All Things Horse

Forty-seven Years Of Horse Experience – At Your Service!

Worms! Yew!

One doesn’t judge a fine horse by his strength, but by his character.” – Confucius

Tip #9

As one of my young nieces would say, “Yewwww…,Gross me out!” This is not something anyone really enjoys thinking about, but…, unfortunately it is a fact.

Does your horse need de-worming medication?  Most of you who read this, know all about de-worming a horse and probably have your horses on a regular de-worming schedule. Most likely your horses need to have the medication. But not always and not all horses, strange as it may seem.

In an earlier post on potatoes, I mentioned that I never once de-wormed Copper in the seven years that I had him, nor the seven years that his previous owner, my cousin, had him. Copper is a pie-bald Pinto/Tennessee Walker and now he is over in PEI and still doesn’t get de-wormed. When I took him over to Prince Edward Island, the veterinarian looked him over, tested his stools and said he didn’t need the attention.

Now I’ve had Gimme A Dream slightly more than two years and I’ve de-wormed him four times. Each time, I swear that the medication didn’t work. 

Frilly came from the CDP (Charlottetown Driving Park) and I found out she was infested with small strongyles (small red worm) this month, almost a year after I took her from the CDP.  These worms are known to kill their host and they are well known to resist de-worm medication.  I didn’t have her tested because there was no need. I could see them in her stools. frilly

Frilly has been de-wormed several times since I owned her, each time with a different brand with a different active ingredient.  She was de-wormed a couple of times before she came to the Magdalen Islands.  Now I’m questioning where she came by them and more important, why does she still have them? 

I specifically checked for worms in the filly.  She has had bare spots appearing in her fur around her rump, which I associated with worms.  The other two horses, Gimme A Dream and Willow don’t have the same problem.  

Last March, Frilly lost fur in circles and I de-wormed all of the horses, as I did the other day. Last year, I targeted ringworm specifically and all other species generally.  To me it is obvious that I didn’t get the small redworm last spring, because of the infestation this spring. 


Now I realize that most of you are thinking that she has been re-infested from grazing. I would normally consider that seriously except all of my horses are on fresh pasture land and there are no other animals on the island. Because of this lack of animals, either domestic or wild, we don’t have the insect population that creates the larva that, when ingested, cause the worm problem. For example, I don’t have the bot problem that other places have, because the island doesn’t have the bot fly.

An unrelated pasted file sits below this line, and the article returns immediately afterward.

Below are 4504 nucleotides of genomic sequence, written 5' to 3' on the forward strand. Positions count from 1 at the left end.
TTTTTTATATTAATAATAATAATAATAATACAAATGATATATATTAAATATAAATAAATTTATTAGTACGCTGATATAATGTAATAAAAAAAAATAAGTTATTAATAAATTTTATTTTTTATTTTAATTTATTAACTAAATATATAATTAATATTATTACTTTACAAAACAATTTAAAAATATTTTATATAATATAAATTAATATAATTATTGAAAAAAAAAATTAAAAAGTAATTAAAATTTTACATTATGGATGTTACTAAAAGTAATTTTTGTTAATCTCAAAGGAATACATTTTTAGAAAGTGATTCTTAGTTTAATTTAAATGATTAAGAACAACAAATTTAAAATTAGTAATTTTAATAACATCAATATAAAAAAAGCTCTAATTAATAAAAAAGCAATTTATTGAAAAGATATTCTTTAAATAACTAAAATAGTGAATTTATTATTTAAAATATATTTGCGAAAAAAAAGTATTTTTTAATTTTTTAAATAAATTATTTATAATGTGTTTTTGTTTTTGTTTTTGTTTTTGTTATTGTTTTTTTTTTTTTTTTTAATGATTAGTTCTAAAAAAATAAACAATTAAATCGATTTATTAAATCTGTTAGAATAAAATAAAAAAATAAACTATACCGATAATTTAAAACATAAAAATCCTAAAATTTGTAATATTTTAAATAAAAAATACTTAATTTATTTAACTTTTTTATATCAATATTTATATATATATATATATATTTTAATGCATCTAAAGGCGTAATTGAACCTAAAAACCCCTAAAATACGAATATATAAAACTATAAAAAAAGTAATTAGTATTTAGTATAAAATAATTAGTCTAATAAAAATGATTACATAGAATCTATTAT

I’m thinking that Frilly brought the worms from the racetrack, the CDP.  Race horse owners are notorious for cheaping out, when their investments don’t pay off. I’ve heard that the CDP is a festering maggot pile, from a few horse owners who do care a great deal for their four-legged athletes. frilly-lt-rump-4

That means that the small redworm has developed a resistance to the medication I gave them last year. I’ve come to this conclusion because of the isolation the horses live in, on this island. We have very few species of insect here. Of the insects that bother the horses there are only two, the mosquito and the horse fly.

The vet says that this is normal, but it is not! They have them on her island Grindstone and also on Amherst and House Harbour islands, but not here on Coffin Island.  Also we have a small amount of wormwood growing wild in the pastures. Wormwood is known to kill parasites within warm blooded bodies.  It is unlikely that we have many of the other parasites that cause worms in the horses. We have mosquitos and horse flies (the vampires) of the insect world. There are a few house flies.

After all is said and done, it is possible and probable that my dear deceased Sammy (Sam’s Pride) was the culprit who infected Frilly. Her stools had been tested and came out positive for some worms but not enough to suspect fowl play in her death.

So what this comes down to is that,  I want them gone…, before the horses go out on the pasture this summer. They won’t re-infect themselves this time of the year, but the eggs can live in the grass and whatever insect emerges will create the larva in the grass and re-infect the horses. That just won’t do!

I have an intense dislike putting chemicals into the bodies of my four legged friends. If I can prevent the spread of these worms, I’m going to do it. But unfortunately, I still sense that I didn’t get them gone from young Frilly. I will be giving her a dose of something else, brain-storming with the vet and sending to the manufactures for something different. I don’t know what else I can do!


April 4, 2009 - Posted by | health | , , , , , , , , ,

1 Comment »

  1. I cant wait to see you this summer and neither can my kids! Hope to see you very soon! We might stay for Old Home Week and see you ride!


    Comment by Shelly Grant | April 21, 2009

Leave a Reply

Fill in your details below or click an icon to log in: Logo

You are commenting using your account. Log Out /  Change )

Google+ photo

You are commenting using your Google+ account. Log Out /  Change )

Twitter picture

You are commenting using your Twitter account. Log Out /  Change )

Facebook photo

You are commenting using your Facebook account. Log Out /  Change )


Connecting to %s

%d bloggers like this: